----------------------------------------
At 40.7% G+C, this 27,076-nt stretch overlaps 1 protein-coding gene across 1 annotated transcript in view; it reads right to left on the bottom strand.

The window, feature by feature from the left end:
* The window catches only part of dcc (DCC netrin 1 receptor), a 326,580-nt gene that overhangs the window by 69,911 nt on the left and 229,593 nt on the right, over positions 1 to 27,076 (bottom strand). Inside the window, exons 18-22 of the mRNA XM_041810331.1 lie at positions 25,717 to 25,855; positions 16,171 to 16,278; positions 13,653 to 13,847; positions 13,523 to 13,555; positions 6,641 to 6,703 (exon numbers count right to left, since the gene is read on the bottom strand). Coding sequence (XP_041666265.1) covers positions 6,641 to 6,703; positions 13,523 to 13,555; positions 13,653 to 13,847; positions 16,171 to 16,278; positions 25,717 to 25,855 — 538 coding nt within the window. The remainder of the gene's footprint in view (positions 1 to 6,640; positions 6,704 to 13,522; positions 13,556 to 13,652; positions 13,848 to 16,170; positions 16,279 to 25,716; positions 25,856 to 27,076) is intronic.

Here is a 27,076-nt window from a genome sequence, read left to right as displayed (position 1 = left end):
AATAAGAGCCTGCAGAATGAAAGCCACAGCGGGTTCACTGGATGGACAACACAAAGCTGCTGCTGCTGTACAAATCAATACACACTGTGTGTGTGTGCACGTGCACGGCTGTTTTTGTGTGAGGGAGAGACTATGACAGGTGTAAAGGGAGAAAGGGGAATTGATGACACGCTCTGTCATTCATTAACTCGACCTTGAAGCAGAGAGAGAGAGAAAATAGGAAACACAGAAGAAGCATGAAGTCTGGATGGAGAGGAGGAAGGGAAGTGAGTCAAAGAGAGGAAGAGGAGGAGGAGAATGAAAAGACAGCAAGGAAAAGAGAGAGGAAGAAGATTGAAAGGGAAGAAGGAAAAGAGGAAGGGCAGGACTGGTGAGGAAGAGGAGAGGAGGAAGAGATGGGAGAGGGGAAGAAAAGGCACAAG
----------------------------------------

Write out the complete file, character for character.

At 40.7% G+C, this 27,076-nt stretch overlaps 1 protein-coding gene across 1 annotated transcript in view; it reads right to left on the bottom strand.

The window, feature by feature from the left end:
* The window catches only part of dcc (DCC netrin 1 receptor), a 326,580-nt gene that overhangs the window by 69,911 nt on the left and 229,593 nt on the right, over positions 1 to 27,076 (bottom strand). Inside the window, exons 18-22 of the mRNA XM_041810331.1 lie at positions 25,717 to 25,855; positions 16,171 to 16,278; positions 13,653 to 13,847; positions 13,523 to 13,555; positions 6,641 to 6,703 (exon numbers count right to left, since the gene is read on the bottom strand). Coding sequence (XP_041666265.1) covers positions 6,641 to 6,703; positions 13,523 to 13,555; positions 13,653 to 13,847; positions 16,171 to 16,278; positions 25,717 to 25,855 — 538 coding nt within the window. The remainder of the gene's footprint in view (positions 1 to 6,640; positions 6,704 to 13,522; positions 13,556 to 13,652; positions 13,848 to 16,170; positions 16,279 to 25,716; positions 25,856 to 27,076) is intronic.

Here is a 27,076-nt window from a genome sequence, read left to right as displayed (position 1 = left end):
AATAAGAGCCTGCAGAATGAAAGCCACAGCGGGTTCACTGGATGGACAACACAAAGCTGCTGCTGCTGTACAAATCAATACACACTGTGTGTGTGTGCACGTGCACGGCTGTTTTTGTGTGAGGGAGAGACTATGACAGGTGTAAAGGGAGAAAGGGGAATTGATGACACGCTCTGTCATTCATTAACTCGACCTTGAAGCAGAGAGAGAGAGAAAATAGGAAACACAGAAGAAGCATGAAGTCTGGATGGAGAGGAGGAAGGGAAGTGAGTCAAAGAGAGGAAGAGGAGGAGGAGAATGAAAAGACAGCAAGGAAAAGAGAGAGGAAGAAGATTGAAAGGGAAGAAGGAAAAGAGGAAGGGCAGGACTGGTGAGGAAGAGGAGAGGAGGAAGAGATGGGAGAGGGGAAGAAAAGGCACAAG